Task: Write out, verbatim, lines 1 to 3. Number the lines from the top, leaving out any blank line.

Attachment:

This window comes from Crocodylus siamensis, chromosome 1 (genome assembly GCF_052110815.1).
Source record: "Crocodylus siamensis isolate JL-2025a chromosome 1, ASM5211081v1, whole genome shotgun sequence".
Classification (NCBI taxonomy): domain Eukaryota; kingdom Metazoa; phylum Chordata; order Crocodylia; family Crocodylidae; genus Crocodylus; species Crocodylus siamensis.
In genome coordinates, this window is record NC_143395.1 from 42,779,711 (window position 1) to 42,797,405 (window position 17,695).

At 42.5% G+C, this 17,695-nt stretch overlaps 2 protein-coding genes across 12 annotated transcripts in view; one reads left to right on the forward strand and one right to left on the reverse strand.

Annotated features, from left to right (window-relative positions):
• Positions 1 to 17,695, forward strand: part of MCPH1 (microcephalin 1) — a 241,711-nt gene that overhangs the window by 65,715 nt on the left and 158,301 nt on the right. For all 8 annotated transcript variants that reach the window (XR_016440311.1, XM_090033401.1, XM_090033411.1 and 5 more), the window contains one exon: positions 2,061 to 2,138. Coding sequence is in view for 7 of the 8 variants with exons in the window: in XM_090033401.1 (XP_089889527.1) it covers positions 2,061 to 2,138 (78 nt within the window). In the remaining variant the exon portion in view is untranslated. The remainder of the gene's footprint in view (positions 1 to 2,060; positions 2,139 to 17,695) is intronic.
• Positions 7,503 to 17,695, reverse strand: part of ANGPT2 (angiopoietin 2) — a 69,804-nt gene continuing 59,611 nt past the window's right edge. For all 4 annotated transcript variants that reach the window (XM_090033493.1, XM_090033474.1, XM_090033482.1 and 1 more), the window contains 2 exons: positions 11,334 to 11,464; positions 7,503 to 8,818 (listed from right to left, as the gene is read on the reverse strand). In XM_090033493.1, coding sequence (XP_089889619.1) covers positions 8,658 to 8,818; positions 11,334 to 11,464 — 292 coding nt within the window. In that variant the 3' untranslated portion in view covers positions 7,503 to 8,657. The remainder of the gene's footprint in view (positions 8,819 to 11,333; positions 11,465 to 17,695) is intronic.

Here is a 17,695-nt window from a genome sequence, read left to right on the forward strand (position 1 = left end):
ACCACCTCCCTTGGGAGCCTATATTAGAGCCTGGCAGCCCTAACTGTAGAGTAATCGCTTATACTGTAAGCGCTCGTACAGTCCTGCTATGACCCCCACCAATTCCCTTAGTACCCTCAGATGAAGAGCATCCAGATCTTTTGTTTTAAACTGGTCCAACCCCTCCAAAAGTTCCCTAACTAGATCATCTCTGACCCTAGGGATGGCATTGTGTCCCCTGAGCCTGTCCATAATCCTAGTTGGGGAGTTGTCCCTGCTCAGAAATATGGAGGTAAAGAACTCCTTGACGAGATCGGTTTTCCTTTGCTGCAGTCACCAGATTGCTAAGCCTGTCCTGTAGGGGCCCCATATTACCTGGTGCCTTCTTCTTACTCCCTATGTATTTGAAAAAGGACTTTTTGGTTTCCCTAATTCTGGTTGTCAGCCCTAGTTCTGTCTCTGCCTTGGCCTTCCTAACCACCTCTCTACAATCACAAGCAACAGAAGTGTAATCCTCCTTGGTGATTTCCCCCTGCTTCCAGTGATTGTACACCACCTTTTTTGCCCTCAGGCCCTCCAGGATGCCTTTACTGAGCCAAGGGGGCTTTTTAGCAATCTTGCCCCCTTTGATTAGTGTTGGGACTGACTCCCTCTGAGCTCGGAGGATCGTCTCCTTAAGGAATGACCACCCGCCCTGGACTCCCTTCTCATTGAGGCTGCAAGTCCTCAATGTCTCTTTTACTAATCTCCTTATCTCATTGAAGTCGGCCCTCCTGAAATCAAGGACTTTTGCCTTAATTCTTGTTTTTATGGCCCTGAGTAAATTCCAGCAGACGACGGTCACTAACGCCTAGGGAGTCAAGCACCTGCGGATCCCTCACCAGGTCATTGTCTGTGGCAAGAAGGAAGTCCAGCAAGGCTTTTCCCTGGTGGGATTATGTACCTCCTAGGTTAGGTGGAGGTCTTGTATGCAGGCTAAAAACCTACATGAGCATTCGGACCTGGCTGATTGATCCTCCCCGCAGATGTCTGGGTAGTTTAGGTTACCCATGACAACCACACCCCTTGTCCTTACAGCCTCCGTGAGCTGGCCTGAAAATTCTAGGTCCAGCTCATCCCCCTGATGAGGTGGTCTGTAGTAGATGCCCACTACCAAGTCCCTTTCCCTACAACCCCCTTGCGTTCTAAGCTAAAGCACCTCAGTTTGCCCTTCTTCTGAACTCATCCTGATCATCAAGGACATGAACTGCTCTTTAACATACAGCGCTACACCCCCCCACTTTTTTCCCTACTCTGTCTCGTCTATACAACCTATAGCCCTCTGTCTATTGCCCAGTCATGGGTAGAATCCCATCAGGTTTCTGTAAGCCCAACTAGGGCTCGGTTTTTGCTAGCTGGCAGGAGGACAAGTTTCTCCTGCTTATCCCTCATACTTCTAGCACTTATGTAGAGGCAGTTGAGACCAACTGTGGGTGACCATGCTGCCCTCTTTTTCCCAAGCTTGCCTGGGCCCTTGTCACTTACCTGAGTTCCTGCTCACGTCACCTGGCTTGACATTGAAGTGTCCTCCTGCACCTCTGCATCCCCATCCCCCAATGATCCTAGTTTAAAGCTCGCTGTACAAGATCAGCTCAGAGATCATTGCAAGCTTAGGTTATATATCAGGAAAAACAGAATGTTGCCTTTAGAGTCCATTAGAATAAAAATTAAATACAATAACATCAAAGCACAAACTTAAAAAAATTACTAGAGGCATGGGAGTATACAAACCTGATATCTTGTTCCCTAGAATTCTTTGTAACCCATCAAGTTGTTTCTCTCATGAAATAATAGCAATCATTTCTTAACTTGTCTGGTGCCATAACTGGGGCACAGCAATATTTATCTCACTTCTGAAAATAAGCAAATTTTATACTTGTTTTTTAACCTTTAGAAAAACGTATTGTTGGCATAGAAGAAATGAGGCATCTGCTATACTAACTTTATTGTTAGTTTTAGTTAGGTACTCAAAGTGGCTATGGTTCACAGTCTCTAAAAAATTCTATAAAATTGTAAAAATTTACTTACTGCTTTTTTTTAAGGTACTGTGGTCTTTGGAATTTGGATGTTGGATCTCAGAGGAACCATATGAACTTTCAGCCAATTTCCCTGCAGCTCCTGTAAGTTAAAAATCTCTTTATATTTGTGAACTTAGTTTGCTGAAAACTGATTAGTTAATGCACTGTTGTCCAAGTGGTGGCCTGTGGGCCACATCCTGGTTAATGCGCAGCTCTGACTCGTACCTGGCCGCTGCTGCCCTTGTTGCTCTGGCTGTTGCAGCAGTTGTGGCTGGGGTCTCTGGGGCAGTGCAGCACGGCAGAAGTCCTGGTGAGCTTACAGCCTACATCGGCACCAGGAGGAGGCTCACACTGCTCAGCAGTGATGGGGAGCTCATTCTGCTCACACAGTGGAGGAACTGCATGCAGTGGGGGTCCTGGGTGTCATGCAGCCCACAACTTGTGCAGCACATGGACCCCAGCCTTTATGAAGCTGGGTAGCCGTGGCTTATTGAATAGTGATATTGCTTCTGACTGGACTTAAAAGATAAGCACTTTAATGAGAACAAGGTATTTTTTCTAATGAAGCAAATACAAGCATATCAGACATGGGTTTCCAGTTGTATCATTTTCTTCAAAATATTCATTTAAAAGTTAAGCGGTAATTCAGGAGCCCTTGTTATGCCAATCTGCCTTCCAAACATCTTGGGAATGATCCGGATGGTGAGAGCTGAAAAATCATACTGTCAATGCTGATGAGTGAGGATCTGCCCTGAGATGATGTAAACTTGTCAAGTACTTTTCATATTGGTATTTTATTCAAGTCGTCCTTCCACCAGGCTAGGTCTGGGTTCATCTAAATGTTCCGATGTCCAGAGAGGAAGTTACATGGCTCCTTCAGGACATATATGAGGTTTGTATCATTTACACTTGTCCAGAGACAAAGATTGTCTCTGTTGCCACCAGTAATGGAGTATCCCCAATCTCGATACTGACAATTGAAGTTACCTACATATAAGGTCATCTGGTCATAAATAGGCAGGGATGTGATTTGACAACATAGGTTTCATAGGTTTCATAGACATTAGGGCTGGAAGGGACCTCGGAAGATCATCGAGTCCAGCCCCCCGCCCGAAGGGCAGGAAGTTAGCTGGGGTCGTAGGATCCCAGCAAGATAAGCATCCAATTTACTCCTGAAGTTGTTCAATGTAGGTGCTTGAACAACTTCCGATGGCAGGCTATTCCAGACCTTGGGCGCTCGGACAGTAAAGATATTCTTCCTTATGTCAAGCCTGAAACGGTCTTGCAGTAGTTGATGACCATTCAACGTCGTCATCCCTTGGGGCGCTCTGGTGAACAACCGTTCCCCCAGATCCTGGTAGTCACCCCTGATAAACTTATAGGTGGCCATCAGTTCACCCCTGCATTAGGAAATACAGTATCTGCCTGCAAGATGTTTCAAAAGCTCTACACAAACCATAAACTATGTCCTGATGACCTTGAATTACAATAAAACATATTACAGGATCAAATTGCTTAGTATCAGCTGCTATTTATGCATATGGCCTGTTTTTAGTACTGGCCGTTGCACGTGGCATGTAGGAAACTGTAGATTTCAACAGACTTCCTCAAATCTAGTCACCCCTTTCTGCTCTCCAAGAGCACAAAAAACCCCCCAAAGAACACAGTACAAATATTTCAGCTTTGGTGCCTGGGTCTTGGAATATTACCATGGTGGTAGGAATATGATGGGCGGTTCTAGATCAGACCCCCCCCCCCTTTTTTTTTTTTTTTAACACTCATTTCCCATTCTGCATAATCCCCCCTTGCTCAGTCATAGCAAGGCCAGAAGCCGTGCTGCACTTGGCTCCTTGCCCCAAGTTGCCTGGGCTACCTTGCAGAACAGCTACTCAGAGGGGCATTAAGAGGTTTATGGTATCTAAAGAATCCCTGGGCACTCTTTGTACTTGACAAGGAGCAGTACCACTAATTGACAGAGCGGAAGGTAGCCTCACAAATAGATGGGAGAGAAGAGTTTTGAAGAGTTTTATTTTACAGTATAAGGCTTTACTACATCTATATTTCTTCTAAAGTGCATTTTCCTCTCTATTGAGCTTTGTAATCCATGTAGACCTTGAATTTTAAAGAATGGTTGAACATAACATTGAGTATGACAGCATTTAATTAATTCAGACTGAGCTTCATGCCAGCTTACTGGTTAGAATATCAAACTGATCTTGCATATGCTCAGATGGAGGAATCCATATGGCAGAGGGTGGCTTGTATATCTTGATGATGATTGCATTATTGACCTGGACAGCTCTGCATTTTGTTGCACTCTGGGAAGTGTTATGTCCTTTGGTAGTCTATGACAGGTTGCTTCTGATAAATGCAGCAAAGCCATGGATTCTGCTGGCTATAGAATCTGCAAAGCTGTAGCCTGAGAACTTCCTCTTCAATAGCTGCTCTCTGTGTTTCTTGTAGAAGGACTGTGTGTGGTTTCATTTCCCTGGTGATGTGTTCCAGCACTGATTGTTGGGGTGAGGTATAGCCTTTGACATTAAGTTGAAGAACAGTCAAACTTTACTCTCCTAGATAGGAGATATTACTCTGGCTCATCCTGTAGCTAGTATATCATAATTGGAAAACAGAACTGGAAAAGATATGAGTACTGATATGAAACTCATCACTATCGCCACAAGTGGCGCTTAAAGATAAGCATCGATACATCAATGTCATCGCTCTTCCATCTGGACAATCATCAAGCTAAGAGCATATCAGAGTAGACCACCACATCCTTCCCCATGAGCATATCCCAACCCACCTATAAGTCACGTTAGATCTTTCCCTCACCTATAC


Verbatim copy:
This window comes from Crocodylus siamensis, chromosome 1 (genome assembly GCF_052110815.1).
Source record: "Crocodylus siamensis isolate JL-2025a chromosome 1, ASM5211081v1, whole genome shotgun sequence".
Classification (NCBI taxonomy): domain Eukaryota; kingdom Metazoa; phylum Chordata; order Crocodylia; family Crocodylidae; genus Crocodylus; species Crocodylus siamensis.